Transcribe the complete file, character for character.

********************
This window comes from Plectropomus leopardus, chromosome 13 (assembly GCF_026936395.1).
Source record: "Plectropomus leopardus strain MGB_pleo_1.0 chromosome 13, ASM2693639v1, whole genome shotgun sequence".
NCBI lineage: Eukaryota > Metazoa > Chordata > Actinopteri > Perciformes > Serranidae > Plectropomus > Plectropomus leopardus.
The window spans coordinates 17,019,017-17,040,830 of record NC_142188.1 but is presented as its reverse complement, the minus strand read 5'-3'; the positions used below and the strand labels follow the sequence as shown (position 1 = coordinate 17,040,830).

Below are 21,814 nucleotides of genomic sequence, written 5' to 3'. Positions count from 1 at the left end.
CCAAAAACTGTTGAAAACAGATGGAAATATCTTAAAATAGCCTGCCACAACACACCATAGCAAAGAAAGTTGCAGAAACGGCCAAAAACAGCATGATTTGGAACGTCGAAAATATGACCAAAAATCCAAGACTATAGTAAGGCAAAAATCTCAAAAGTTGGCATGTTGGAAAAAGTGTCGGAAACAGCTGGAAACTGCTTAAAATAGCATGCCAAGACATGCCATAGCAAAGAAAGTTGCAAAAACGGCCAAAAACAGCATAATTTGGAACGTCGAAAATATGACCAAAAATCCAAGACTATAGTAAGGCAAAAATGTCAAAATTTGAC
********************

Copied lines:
This window comes from Plectropomus leopardus, chromosome 13 (assembly GCF_026936395.1).
Source record: "Plectropomus leopardus strain MGB_pleo_1.0 chromosome 13, ASM2693639v1, whole genome shotgun sequence".
NCBI lineage: Eukaryota > Metazoa > Chordata > Actinopteri > Perciformes > Serranidae > Plectropomus > Plectropomus leopardus.
The window spans coordinates 17,019,017-17,040,830 of record NC_142188.1 but is presented as its reverse complement, the minus strand read 5'-3'; the positions used below and the strand labels follow the sequence as shown (position 1 = coordinate 17,040,830).

Below are 21,814 nucleotides of genomic sequence, written 5' to 3'. Positions count from 1 at the left end.
CCAAAAACTGTTGAAAACAGATGGAAATATCTTAAAATAGCCTGCCACAACACACCATAGCAAAGAAAGTTGCAGAAACGGCCAAAAACAGCATGATTTGGAACGTCGAAAATATGACCAAAAATCCAAGACTATAGTAAGGCAAAAATCTCAAAAGTTGGCATGTTGGAAAAAGTGTCGGAAACAGCTGGAAACTGCTTAAAATAGCATGCCAAGACATGCCATAGCAAAGAAAGTTGCAAAAACGGCCAAAAACAGCATAATTTGGAACGTCGAAAATATGACCAAAAATCCAAGACTATAGTAAGGCAAAAATGTCAAAATTTGAC